Friday, April 22, 2005


by Rudyard Kipling

Kim, orphaned son of an Irish sergeant in the Indian Army, is brought up as an Indian street urchin. Fluent in Hindi and Pushtu, he is quick-witted and street-wise. When he becomes attached to a Tibetan lama searching for the River of Buddha’s Arrow, his life becomes intertwined with the Great Game --- England’s espionage network that safeguards British India.

This is a terrific novel: witty, suspenseful, rich in descriptions of forgotten or disappearing people and customs, and above all as complex and layered as India herself. There is a smack of the white man’s superior airs in the novel --- it is Kim’s “white blood” that makes him immune to the suggestions of India’s magic and his English education that allows him to resist hypnotism --- but there is nothing, to my eyes, denigrating in the novel. Kipling loves India, and Kim is India. Able to mimic a Sahib, a Hindi, a Muslim, a beggar, a chela or what have you, he represents all of India: its “good, gentle” people who revere the wise and the virtuous. The ending of the book is perfect: there’s closure, but it leaves all of India, from its dusty plains to the bitter cold of the Hills (Himalayas), open to Kim’s skills and knowledge. A truly great book, much more than an adventure story, road trip, or coming of age story. It is all these and more. It is one of the world's greatest novels.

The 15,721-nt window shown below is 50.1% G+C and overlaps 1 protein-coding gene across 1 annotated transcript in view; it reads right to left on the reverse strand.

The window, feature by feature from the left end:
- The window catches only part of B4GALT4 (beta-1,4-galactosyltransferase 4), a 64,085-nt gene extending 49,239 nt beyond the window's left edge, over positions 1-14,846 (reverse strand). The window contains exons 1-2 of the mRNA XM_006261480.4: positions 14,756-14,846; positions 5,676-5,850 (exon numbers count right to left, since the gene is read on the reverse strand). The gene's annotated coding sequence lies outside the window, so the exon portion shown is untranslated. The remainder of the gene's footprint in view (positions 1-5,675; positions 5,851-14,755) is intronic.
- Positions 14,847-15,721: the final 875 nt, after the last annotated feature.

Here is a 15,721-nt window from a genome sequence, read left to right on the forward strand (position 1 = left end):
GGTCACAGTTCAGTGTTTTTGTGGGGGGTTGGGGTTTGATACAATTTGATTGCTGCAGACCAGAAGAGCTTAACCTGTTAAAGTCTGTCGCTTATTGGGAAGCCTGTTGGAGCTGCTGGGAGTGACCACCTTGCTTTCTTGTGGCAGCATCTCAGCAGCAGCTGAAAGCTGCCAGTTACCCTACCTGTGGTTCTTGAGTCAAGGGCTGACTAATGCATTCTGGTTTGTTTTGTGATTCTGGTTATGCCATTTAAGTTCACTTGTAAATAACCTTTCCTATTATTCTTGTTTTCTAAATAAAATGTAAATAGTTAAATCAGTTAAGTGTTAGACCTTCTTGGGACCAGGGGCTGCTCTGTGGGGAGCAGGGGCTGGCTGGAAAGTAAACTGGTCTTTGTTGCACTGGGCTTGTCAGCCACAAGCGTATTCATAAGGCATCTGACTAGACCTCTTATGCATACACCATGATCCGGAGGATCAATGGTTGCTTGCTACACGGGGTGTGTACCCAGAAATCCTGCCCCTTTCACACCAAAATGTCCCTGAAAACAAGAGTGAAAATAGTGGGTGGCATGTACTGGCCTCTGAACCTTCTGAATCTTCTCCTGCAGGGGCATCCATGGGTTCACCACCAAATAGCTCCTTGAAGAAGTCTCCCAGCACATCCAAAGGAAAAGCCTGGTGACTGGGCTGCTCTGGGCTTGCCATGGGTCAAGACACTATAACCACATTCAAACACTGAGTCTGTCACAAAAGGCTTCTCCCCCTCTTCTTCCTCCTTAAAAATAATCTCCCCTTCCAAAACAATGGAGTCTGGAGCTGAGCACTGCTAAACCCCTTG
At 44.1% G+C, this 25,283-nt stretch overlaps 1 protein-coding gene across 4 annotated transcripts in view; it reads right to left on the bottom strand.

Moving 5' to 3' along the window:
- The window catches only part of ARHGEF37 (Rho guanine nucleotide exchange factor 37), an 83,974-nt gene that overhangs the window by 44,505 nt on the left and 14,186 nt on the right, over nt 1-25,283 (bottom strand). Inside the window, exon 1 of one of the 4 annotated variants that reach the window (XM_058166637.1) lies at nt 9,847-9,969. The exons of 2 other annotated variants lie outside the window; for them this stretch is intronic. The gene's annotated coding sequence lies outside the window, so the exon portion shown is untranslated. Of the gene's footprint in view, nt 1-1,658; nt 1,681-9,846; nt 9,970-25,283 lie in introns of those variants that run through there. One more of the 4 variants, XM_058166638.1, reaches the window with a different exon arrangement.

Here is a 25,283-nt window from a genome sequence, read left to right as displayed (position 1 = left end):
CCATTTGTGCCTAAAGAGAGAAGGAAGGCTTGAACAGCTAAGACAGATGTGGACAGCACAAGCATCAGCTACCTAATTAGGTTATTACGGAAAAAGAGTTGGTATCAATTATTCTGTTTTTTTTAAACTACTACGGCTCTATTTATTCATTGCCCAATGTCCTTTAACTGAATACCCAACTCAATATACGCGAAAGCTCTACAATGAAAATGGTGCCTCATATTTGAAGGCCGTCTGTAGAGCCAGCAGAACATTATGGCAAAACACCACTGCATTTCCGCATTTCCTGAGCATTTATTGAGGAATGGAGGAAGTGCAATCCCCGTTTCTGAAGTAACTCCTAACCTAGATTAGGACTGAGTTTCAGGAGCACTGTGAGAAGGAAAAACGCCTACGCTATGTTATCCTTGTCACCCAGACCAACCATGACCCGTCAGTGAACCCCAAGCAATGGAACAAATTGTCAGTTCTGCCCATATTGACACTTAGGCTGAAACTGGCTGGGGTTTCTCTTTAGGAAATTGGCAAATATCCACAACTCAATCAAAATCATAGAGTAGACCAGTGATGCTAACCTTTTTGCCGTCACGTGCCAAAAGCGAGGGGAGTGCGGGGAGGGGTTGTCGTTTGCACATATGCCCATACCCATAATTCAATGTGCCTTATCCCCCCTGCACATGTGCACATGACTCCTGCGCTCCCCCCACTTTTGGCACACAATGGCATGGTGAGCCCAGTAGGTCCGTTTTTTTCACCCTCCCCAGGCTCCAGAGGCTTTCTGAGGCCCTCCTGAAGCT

five stars